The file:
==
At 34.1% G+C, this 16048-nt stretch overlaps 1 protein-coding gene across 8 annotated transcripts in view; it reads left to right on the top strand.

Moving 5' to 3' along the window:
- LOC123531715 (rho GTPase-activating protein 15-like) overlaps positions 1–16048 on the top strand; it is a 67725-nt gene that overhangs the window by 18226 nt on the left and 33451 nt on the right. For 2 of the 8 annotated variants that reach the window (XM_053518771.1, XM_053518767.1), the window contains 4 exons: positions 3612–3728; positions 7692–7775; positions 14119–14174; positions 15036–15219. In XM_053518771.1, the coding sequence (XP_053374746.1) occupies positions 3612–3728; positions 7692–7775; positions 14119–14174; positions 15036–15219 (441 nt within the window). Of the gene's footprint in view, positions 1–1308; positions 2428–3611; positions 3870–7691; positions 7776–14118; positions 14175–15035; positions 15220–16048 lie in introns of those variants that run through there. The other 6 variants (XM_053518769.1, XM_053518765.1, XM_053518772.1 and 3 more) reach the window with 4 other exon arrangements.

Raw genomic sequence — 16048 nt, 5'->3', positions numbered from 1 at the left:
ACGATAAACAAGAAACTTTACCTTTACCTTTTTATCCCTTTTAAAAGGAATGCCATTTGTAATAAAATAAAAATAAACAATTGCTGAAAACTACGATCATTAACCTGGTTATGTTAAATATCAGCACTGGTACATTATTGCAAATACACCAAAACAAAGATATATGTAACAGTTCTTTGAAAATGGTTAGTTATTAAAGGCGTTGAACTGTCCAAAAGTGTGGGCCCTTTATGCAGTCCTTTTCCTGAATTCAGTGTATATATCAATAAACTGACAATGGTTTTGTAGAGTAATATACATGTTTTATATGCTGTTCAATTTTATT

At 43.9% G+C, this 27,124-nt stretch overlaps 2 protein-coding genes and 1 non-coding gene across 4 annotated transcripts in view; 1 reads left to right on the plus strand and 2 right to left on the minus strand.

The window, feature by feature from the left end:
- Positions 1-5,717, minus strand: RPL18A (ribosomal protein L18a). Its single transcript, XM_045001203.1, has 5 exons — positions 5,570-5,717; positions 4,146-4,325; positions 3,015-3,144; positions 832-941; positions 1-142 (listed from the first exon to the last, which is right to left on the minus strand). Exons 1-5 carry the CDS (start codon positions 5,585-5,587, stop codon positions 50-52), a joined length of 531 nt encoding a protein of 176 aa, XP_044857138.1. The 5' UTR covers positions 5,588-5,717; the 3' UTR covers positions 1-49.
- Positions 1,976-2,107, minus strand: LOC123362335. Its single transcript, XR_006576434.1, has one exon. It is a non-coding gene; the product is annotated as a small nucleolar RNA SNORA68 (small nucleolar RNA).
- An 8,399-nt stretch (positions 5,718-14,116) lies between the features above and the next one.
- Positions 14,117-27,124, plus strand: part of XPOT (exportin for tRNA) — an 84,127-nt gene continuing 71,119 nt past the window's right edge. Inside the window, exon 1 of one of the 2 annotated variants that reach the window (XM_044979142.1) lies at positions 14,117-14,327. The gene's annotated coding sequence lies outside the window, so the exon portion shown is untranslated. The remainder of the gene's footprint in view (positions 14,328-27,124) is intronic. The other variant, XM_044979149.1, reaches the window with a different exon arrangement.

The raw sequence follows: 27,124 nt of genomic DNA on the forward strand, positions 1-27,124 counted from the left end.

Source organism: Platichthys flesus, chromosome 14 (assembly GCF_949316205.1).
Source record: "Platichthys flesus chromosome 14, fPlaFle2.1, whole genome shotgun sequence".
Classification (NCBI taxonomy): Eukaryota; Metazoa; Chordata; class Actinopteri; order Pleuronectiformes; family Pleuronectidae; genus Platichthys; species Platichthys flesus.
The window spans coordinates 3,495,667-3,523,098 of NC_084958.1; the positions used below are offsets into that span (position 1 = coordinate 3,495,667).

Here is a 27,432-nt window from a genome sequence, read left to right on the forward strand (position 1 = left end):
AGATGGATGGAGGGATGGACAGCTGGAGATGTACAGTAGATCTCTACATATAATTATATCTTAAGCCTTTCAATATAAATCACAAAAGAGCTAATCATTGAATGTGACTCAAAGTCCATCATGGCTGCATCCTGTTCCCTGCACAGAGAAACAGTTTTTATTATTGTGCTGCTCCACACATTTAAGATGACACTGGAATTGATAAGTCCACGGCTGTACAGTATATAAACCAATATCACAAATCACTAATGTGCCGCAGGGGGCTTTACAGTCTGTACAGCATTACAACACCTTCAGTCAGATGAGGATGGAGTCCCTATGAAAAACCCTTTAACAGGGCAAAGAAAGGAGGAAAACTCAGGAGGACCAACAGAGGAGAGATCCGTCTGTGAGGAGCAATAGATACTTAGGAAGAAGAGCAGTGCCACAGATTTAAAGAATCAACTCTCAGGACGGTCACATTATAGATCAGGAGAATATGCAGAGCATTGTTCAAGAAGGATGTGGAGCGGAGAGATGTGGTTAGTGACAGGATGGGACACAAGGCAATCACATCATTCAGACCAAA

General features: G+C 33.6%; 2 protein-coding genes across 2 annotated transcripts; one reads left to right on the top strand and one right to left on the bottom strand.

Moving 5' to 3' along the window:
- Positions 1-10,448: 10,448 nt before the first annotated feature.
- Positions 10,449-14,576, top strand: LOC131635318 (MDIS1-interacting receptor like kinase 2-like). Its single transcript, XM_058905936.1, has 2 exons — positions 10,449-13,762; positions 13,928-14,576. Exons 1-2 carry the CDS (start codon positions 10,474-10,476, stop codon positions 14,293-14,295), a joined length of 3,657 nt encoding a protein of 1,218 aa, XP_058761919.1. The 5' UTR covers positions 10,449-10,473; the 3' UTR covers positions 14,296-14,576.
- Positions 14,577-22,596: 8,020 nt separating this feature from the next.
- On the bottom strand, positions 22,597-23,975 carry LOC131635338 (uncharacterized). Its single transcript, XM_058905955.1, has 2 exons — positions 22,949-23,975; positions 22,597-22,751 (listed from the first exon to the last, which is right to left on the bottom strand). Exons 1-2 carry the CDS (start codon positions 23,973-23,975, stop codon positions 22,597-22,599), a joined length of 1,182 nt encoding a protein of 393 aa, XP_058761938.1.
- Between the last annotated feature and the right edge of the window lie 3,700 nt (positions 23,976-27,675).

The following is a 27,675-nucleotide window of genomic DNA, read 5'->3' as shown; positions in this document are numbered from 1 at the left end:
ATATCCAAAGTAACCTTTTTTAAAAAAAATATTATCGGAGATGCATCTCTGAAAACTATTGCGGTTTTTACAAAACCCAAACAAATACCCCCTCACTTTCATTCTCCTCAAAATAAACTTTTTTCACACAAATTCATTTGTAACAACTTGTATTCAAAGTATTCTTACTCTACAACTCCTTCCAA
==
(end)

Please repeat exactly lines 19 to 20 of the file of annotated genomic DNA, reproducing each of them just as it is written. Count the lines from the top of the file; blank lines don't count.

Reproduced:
General features: G+C 33.6%; 2 protein-coding genes across 2 annotated transcripts; one reads left to right on the top strand and one right to left on the bottom strand.

Moving 5' to 3' along the window: